• Early-Bird Cameo: Ayatollah Mahmoud Haji Daryaei has a small appearance at the end of the book. He would later be the main antagonist in Executive Orders.
  • Empty Quiver: Forms the basis of the plot, with a nuclear weapon lost during the 1973 Arab–Israeli War.
  • Even Evil Has Loved Ones: Petra and Gunther Bock are unrepentant Western Terrorists, but they genuinely loved each other and their two daughters.
  • Even Evil Has Standards: Marvin Russell is under the impression that he, Qati, and Ghosn are planting a very large conventional bomb at the Super Bowl rather than a nuclear warhead. When the idea of nukes comes up, Marvin mentions that he's glad they're not using one because that would cause too much destruction for his tastes. This is a big part of why Qati and Ghosn murder him after they've planted the bomb.
  • Evil Cannot Comprehend Good: Gunther Bock genuinely cannot understand why the East Germans overthrew their "perfect socialist state" to reunite with the evil, capitalist West.
  • Expy: Bob Fowler and Elizabeth Elliot make a good Ahab And Jezebel allegory. On his own, when he listens to competent advice and doesn't have a Poisonous Friend whispering in his ear, he's still somewhat arrogant and out of his depth, but can be a halfway decent Reasonable Authority Figure. Unfortunately, Elliot does her best to corrupt him into being as venal, paranoid, and selfish as she is, and his nobler qualities greatly suffer as a result.
  • False Flag Operation: The terrorists' plan in the event of their capture is to implicate another country for the Denver bombing, to cause the expected revenge bombing by the US to cause a massive uprising by the Arab world. On top of that, their original plan was to convince the US that the Soviet Union nuked Denver in hopes of causing a war that would destroy both countries.
  • Famous, Famous, Fictional:
What Nixon and Kissinger had failed to do, what had defied the valiant efforts of Carter, the halfhearted attempts of Reagan, and the wellmeaning gambits of Bush and his own predecessor, what all had failed to do, Bob Fowler would accomplish.
  • Fingore: John Clark interrogates a pair of Arab terrorists and breaks their fingers to get information to help track down those responsible for their attack. The terrorists promptly finger a non-guilty party.
  • Former Regime Personnel: The False Flag Operation that was part of the terrorists' plans to get the US and the Soviet Union fighting one another was assisted by several former agents of the East German Stasi, who also arranged for the technical expert to work on the nuclear bomb they had acquired.
  • General Ripper: Deconstructed with acting chief of NORAD and the CINC-SAC. They both get really into countering the perceived Soviet aggression after the Denver attack, but they also come to realize just how bad things have gotten and try to calm down President Fowler. It doesn't work.
  • Good People Have Good Sex: Averted when Ryan's drinking and stress fatigue nearly destroy his sex life (and marriage).
  • The Great Politics Mess-Up: The novel was written prior to the collapse of the Soviet Union, but set chronologically afterwards. Oops. Though Narmonov is pretty clearly written as a Gorbachev expy. It isn't so much a matter of assuming that the USSR would continue, but not being able to predict exactly how it would fall apart.
  • Heroic BSoD:
    • Ryan experiences a drawn-out, stress-induced breakdown - one of the few times in the series that he has not been up to the task at hand. This is due to finding himself working for a hostile administration without much in the way of support.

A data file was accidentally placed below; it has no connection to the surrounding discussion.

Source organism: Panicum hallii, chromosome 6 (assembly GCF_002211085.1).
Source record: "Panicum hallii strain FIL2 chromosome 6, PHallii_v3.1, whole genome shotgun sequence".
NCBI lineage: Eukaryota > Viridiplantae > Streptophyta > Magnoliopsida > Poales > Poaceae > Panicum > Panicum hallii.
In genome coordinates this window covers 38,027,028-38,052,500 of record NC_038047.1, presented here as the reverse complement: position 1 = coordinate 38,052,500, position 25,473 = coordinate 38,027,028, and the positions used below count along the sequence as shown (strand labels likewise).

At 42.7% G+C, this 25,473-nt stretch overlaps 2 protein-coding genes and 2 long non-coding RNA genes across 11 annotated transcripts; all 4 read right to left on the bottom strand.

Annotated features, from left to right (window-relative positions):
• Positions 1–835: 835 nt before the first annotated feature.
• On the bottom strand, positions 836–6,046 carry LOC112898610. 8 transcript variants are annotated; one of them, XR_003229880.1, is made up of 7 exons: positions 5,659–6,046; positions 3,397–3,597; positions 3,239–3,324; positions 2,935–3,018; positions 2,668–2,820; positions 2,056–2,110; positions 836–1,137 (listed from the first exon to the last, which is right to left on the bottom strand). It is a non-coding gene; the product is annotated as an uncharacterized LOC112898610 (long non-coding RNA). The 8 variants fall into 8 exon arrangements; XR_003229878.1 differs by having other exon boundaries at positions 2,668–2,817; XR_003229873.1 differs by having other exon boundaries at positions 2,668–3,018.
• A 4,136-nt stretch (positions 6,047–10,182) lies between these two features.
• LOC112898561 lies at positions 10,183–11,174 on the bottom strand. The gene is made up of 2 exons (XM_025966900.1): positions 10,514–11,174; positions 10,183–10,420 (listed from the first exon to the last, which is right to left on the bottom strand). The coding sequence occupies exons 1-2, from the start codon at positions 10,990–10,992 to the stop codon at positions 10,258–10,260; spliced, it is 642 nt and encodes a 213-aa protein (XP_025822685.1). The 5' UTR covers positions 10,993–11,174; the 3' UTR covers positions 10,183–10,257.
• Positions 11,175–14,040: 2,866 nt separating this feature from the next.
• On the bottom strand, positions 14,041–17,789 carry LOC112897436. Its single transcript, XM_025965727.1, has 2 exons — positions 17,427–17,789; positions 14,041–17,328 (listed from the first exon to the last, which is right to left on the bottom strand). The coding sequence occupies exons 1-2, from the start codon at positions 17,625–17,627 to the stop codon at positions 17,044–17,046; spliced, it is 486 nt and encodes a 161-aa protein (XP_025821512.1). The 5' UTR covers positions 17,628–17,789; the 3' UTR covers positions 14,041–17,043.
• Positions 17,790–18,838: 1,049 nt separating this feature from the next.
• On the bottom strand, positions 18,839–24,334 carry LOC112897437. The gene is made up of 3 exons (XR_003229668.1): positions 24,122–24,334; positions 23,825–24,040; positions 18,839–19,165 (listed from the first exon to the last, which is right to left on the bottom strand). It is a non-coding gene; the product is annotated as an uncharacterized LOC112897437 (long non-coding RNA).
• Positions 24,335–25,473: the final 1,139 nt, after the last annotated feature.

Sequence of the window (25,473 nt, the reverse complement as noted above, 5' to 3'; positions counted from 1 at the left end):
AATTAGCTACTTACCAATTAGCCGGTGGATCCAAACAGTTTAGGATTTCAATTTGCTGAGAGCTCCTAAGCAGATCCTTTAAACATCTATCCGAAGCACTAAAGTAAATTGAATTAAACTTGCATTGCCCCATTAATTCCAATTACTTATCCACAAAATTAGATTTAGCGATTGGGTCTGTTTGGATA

• At the very end of the novel, after stopping Fowler from launching a nuclear strike on Iran, Ryan decides to leave government service basically immediately. It isn't until Debt of Honor, years later, that he recovers.
    • Despair Event Horizon: Fowler, after discovering that he had very nearly ordered a nuclear strike on an innocent city, realizes that he has lost the moral right to govern the United States, and resigns in disgrace, leaving Roger Durling to succeed him as President.
  • Hidden Depths: In a somewhat dark example, President Fowler muses early in the book that he doesn't have it in him to give the order to use nuclear weapons and is glad he lives in a world where this kind of action is no longer necessary. After the Denver attack and he learns the "truth" that Iran was behind it, his knee-jerk reaction is to order a nuclear strike on the city where the Ayatollah lives.
  • Hotline: Played realistically in that instead of the stereotypical "red phone" with national leaders directly conversing, it's a teletype connection with translators on both ends. Using this form of communication causes the U.S. and the Soviet Union to edge closer to nuclear war because the U.S. President, after hearing reports of a possible coup d'état in the Soviet Union, believes he's talking to someone other than the Soviet Premier.
  • Hypercompetent Sidekick: Deconstructed. Since DCI Cabot is an incompetent, lazy asshole, Ryan has to run the CIA by himself. The stress of having to do so and deal with a hostile presidential administration puts him on a path to a nervous breakdown which is only prevented, accidentally, by President Fowler asking for his resignation.
    • John Clark and Domingo Chavez qualify as well: with the CIA being downsized, Jack has both of them moved to the Diplomatic Protection Service to serve as his personal bodyguards, and to keep them in government service so their obvious skills won't go to waste. Clark takes it upon himself to help Jack stave off a nervous breakdown, and both of them also help save Jack's marriage (without his knowledge) by giving some classified information to Cathy Ryan. In recompense, Jack gets them in on an actual espionage mission (bugging the plane of the President of Japan, on his trip from Mexico to the US), which inadvertently gets them in a prime position to capture Qati.
  • It's for a Book: While doing the research for the novel, Clancy was able to get the specifications for all the machinery needed to build a nuclear bomb delivered to his doorstep. He then pointed out in his author's notes that it's all commercially available within the U.S.